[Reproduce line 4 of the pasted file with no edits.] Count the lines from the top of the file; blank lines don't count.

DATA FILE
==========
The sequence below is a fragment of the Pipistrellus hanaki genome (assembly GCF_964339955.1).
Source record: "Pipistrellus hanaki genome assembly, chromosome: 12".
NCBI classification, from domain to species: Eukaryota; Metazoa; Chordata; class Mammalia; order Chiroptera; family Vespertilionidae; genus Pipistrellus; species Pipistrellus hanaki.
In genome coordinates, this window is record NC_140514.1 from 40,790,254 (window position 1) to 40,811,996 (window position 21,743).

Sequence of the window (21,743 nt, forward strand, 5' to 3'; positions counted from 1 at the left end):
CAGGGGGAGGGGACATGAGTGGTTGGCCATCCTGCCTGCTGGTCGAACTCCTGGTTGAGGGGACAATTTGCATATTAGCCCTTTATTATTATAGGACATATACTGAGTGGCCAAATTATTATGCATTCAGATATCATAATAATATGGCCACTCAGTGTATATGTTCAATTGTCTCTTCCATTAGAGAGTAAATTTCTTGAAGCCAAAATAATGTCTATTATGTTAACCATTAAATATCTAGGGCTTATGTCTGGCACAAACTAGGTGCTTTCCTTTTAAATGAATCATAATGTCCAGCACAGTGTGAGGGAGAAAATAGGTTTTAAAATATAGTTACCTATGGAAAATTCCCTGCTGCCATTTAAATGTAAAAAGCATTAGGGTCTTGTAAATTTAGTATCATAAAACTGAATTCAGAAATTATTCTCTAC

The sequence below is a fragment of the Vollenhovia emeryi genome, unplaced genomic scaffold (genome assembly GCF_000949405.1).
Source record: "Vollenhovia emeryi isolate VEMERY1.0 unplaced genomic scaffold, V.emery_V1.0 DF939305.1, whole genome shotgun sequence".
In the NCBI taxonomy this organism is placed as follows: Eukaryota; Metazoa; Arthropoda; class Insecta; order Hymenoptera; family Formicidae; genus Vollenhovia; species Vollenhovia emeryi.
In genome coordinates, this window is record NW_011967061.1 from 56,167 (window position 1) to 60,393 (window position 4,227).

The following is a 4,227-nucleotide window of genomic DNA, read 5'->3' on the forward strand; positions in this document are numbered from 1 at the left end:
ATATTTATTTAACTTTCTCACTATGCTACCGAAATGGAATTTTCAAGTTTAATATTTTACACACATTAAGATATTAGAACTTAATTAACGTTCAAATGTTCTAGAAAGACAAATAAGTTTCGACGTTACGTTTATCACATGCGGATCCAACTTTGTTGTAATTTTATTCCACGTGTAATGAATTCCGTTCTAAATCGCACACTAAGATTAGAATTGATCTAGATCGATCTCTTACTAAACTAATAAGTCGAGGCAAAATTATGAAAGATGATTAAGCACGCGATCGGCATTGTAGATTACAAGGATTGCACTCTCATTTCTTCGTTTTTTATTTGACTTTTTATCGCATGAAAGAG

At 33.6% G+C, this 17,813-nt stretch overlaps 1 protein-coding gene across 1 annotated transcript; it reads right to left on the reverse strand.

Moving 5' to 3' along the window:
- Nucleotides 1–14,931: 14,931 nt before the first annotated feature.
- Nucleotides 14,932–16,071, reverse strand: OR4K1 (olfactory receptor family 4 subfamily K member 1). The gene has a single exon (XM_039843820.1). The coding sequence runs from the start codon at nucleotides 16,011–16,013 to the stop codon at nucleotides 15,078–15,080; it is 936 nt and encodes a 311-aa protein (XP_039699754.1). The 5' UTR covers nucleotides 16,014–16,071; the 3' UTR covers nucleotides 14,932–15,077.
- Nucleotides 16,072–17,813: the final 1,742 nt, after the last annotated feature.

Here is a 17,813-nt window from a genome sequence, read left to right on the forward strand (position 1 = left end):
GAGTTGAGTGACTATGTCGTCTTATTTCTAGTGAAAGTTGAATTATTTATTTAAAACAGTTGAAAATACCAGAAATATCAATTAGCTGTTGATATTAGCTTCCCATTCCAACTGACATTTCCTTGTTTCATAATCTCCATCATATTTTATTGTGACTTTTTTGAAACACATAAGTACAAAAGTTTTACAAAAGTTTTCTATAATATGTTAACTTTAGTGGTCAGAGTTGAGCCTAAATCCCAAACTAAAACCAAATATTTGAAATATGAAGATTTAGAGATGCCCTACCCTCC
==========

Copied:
In genome coordinates, this window is record NC_140514.1 from 40,790,254 (window position 1) to 40,811,996 (window position 21,743).